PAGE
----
Mathematical Information Loss

Posted on by James Thomas.

Reciprocal Distribution, Hamming, Mathematical Information Loss

How I skewed up

I intended for this blog post to be on rounding, but apparently thats not even half the problem when it comes to information loss. I started my research with R. W. Hamming’s Numerical Methods for Scientists and Engineers. I thought this book would show me better alternatives to the equations learned in Calculus and Differential Equation courses and how to reduce the error and biases produced by various forms of rounding. Instead, I learned what the applicable problems were with computing.

Rounding

If you are looking for basic understanding of rounding in a computational context, check out this article from the EE times. While that’s a good starting point, I’m going to expand on this particular topic and look at the issues that arise from information loss.

Mantissas

Computers use a discrete number system. The mantissa of the number in binary can only represent a certain number of fractions because the digits are limited. Due to the rounding, overflow, and subnormal numbers created from arithmetic on these sets of numbers, we see the reciprocal distribution in the data sets of the mantissas.

The Reciprocal Distribution

In probability and statistics when you do arithmetic on distributions that contain a limiting distribution, the outcomes and feedback will be restrained to this distribution. In the case of computers, arithmetic between distributions naturally tend toward a reciprocal distribution.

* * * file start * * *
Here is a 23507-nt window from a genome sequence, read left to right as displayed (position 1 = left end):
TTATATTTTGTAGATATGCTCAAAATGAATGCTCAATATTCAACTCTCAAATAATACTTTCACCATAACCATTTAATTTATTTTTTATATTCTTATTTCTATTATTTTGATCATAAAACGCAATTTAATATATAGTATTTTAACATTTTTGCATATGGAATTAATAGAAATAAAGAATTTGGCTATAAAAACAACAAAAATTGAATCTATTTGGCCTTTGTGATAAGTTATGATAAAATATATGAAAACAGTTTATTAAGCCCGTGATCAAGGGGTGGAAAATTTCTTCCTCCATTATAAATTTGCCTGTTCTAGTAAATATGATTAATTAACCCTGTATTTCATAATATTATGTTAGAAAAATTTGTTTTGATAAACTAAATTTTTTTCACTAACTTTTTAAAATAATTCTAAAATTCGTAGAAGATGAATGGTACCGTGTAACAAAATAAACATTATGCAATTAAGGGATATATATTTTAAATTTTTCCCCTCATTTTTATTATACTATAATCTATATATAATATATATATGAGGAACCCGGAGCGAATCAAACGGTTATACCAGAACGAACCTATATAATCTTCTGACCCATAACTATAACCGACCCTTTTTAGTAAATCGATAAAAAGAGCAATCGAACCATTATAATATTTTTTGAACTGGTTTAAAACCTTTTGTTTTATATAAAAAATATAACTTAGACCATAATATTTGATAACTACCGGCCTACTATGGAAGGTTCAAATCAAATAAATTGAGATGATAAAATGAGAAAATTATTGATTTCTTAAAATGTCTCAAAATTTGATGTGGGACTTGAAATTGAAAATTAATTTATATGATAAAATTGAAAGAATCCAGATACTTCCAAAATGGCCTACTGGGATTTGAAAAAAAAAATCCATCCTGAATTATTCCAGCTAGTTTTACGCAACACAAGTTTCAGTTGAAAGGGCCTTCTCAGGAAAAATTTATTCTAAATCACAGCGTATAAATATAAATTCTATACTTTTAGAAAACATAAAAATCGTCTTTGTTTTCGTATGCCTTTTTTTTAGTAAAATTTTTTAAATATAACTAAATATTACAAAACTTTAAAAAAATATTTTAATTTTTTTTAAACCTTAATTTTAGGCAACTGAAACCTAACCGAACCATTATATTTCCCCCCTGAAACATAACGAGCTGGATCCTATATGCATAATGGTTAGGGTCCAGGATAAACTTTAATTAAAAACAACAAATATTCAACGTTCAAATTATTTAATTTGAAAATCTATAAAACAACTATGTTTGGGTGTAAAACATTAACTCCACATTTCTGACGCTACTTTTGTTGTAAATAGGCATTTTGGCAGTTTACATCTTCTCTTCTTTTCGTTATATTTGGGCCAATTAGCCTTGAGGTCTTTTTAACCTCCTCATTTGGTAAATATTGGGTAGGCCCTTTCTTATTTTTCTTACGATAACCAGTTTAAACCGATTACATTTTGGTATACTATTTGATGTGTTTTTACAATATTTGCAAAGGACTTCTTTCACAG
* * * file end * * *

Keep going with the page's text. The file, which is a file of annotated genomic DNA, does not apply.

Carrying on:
How to Solve the Problems

While the solutions for these problems are complex and I have not yet finished Hamming’s book, there will most likely not be one correct answer to a particular solution. However, you will have to understand the problem intuitively and be able to manipulate the equations you are using to reduce the errors in calculations and so far the book has done an excellent job at that.

Why this Article Took so Long

Upon hitting section 2.8 of Hamming’s book, I spent a significant amount of time trying to figure out how to explain what he was saying and then trying to personally explain it several times to a good friend. I am positive I confused him at first, but he understood the main idea eventually. I may have to continue reading and write a few more blog posts before I am able to explain these concepts more clearly. That being said if I did not explain this post correctly please contact us and I will correct it. We will have commenting up soon.

There was a point in which I took a break and fixed a python module so that I could print out the graphs of the Theano optimizations of the Euler problem, which is an experiment I’m doing in regards to understanding the ideas behind Theano optimizations, however that was just productive procrastination.

Sources (in a very poor format to save time):

Hamming's Paper